America’s World Education Ranking Is No Reason to Panic

When the United States came in 36th on the most recent PISA test, everyone had something hopeless to say.

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Jan 22, 2014· 2 MIN READ
Jack Schneider writes the column 'The Learning Curve' for TakePart. He is an assistant professor at the College of the Holy Cross and the author of two books, including From the Ivory Tower to the Schoolhouse: How Scholarship Becomes Common Knowledge in Education. His writing has appeared in the Washington Post, the L.A. Times, and USA Today.

There has been no shortage of sound and fury about the recently released education rankings from the Programme for International Student Assessment (PISA). Every three years, the organization tests 15-year-olds from across the globe, comparing results from about 60 nations. As soon as the scores from the latest exam were released last month, Americans began wringing their hands over the results.

At the top of the heap were the usual suspects from East Asia: Singapore, Taiwan, South Korea, and three Chinese cities—Shanghai, Hong Kong, and Macao. The United States came in 36th, trailing nations such as Estonia and the Slovak Republic. The national consensus, articulated in a New York Times editorial, was that America’s students are falling “further and further behind.”

Placing behind 35 other nations can be disheartening. Yet it’s worth asking: What do the PISA test results actually signify?

First, let’s assume that PISA is a gold-standard measure. From this standpoint, we might take heart in the fact that the results showed no statistically significant difference between the performance of American students and those in a place like Norway, which was recently named by the United Nations as the best place in the world to live. So no, we didn’t come in first, but we did land in the middle of the pack among a highly select group of prosperous nations.

But let’s stop assuming so much about PISA. According to Cambridge statistician David Spiegelhalter, the statistical model used to generate PISA scores is “demonstrably inadequate.” As a result, the accuracy of the national rankings is highly disputable. Also, PISA results conflict with trends in other international tests on which American students have performed better. In the latest Trends in International Mathematics and Science Study (TIMSS), only seven education systems had higher math performance among fourth graders. The results were fairly similar among eighth graders. In short, we’re 36th in the world; that is, unless we’re seventh.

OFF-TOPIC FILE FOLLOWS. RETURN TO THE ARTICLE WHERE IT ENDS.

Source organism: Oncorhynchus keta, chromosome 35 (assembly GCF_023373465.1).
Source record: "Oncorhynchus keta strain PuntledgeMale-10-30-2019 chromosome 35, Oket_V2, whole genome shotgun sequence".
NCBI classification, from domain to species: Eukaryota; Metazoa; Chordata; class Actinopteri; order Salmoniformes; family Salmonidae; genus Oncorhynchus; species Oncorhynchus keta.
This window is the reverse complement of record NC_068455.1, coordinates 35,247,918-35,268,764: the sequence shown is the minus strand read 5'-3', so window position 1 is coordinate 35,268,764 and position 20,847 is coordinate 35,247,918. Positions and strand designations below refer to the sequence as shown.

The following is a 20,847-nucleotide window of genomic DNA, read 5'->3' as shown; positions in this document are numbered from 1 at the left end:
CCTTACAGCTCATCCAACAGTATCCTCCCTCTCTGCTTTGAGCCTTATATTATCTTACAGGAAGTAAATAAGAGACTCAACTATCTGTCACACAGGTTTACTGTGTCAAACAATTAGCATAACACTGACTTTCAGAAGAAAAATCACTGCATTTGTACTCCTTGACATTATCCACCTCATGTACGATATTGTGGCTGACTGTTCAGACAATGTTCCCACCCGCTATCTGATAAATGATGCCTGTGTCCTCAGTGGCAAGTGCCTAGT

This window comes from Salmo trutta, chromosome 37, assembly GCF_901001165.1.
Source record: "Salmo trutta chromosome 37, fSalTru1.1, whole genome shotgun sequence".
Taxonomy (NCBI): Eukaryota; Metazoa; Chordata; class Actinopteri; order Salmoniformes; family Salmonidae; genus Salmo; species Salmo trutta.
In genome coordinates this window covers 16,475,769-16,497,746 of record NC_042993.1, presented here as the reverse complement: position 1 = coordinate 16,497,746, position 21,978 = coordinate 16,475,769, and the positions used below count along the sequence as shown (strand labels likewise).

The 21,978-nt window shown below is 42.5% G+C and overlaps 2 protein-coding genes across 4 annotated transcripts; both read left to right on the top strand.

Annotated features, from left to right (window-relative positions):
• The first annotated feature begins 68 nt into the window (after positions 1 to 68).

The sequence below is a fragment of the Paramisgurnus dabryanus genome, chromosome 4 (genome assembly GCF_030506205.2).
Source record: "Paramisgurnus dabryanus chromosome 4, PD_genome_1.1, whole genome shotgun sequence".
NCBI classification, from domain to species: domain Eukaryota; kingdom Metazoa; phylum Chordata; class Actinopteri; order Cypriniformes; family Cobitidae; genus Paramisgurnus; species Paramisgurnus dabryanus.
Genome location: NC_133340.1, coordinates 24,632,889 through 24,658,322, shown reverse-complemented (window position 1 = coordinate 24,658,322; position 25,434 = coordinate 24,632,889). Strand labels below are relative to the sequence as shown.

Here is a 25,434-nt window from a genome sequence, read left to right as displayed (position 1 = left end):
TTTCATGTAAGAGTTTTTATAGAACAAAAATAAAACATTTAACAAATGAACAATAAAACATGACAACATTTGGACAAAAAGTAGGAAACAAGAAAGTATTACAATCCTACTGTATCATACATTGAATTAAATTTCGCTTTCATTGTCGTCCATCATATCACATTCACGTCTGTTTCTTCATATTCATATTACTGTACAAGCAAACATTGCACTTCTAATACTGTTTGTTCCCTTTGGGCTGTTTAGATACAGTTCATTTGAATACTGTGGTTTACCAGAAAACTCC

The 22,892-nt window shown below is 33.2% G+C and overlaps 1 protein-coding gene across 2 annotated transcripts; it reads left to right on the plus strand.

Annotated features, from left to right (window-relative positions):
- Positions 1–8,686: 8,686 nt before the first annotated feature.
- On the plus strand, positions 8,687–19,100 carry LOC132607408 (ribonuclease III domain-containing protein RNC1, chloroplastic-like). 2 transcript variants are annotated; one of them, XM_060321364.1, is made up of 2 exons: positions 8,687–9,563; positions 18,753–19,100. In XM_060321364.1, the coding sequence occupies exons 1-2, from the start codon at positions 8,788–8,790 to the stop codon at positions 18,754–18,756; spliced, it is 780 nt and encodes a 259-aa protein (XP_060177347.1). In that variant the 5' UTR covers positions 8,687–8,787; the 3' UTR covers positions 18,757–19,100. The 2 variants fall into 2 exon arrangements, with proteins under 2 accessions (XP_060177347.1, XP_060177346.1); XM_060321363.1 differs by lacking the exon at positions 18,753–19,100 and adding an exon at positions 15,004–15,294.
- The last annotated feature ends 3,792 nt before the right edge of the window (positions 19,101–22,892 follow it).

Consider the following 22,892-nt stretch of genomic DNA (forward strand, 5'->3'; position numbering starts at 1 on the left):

We might further ask what exactly is on a test such as PISA. How can a test measure all of the different things that students learn across various national school systems? After all, comparative measures require a common denominator, and no such denominator exists. PISA’s approach is to measure a set of “real world” skills “not constrained” by national curricula. This creates an obvious problem: The test measures what many schools do not teach. In short, it establishes a level playing field, but it does so by ignoring what each system is actually trying to accomplish. As my colleague Professor David Labaree put it, “this is leveling the playing field with a bulldozer.” Such issues are further compounded by the fact that the validity of PISA test items is unsupported by research.

Finally, when digesting the results of a test such as PISA, it is worth reflecting on the degree to which it presents a complete picture of schools. Unlike the exam-oriented nations perpetually at the top of international rankings, Americans want their schools to be more than just test-prep paddocks. We want students to develop social skills and a work ethic. We want them to grow as citizens and gain a sense of community responsibility. We want them to be physically and emotionally healthy. We want them to be exposed to the arts and to literature. And we want them to feel cared for. These values are not measured by tests such as PISA, nor is it reasonable to think they ever will be.

Keeping all of this in mind is a matter of critical importance because the rhetoric of falling skies causes stakeholders to doubt the quality of our public schools. Without question, most K–12 schools could improve, and a small number of them are truly failing. Yet when we overgeneralize about failure, or when we react thoughtlessly to tests like PISA, we undermine the faith that draws a diverse group of parents and their children into the schools, we erode the goodwill of taxpayers who fund this collective enterprise, and we justify a reactionary and interventionist policy agenda. Heedlessly perpetuating a narrative of crisis, we just might bring one about.

This article was created as part of the social action campaign for the documentary TEACH, produced by TakePart's parent company, Participant Media, in partnership with Bill and Melinda Gates.